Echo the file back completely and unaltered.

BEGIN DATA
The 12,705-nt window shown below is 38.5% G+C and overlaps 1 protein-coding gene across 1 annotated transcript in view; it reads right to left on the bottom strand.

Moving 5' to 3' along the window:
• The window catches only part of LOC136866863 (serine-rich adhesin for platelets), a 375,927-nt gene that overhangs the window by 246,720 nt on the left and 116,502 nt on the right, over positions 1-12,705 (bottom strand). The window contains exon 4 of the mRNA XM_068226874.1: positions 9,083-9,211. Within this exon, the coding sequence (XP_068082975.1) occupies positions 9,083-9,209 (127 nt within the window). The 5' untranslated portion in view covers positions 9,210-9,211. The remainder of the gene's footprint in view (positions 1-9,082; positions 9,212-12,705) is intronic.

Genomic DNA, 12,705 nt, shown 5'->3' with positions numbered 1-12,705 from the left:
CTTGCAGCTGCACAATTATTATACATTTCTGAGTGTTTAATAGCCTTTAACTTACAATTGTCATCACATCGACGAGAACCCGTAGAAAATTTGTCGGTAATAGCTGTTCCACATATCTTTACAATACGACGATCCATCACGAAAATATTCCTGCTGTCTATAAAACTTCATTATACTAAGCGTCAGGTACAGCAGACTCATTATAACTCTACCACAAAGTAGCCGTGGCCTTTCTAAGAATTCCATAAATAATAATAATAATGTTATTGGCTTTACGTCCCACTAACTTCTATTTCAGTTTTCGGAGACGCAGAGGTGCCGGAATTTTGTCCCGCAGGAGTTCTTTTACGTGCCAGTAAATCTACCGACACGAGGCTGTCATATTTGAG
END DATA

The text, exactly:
The 12,705-nt window shown below is 38.5% G+C and overlaps 1 protein-coding gene across 1 annotated transcript in view; it reads right to left on the bottom strand.

Moving 5' to 3' along the window:
• The window catches only part of LOC136866863 (serine-rich adhesin for platelets), a 375,927-nt gene that overhangs the window by 246,720 nt on the left and 116,502 nt on the right, over positions 1-12,705 (bottom strand). The window contains exon 4 of the mRNA XM_068226874.1: positions 9,083-9,211. Within this exon, the coding sequence (XP_068082975.1) occupies positions 9,083-9,209 (127 nt within the window). The 5' untranslated portion in view covers positions 9,210-9,211. The remainder of the gene's footprint in view (positions 1-9,082; positions 9,212-12,705) is intronic.

Genomic DNA, 12,705 nt, shown 5'->3' with positions numbered 1-12,705 from the left:
CTTGCAGCTGCACAATTATTATACATTTCTGAGTGTTTAATAGCCTTTAACTTACAATTGTCATCACATCGACGAGAACCCGTAGAAAATTTGTCGGTAATAGCTGTTCCACATATCTTTACAATACGACGATCCATCACGAAAATATTCCTGCTGTCTATAAAACTTCATTATACTAAGCGTCAGGTACAGCAGACTCATTATAACTCTACCACAAAGTAGCCGTGGCCTTTCTAAGAATTCCATAAATAATAATAATAATGTTATTGGCTTTACGTCCCACTAACTTCTATTTCAGTTTTCGGAGACGCAGAGGTGCCGGAATTTTGTCCCGCAGGAGTTCTTTTACGTGCCAGTAAATCTACCGACACGAGGCTGTCATATTTGAG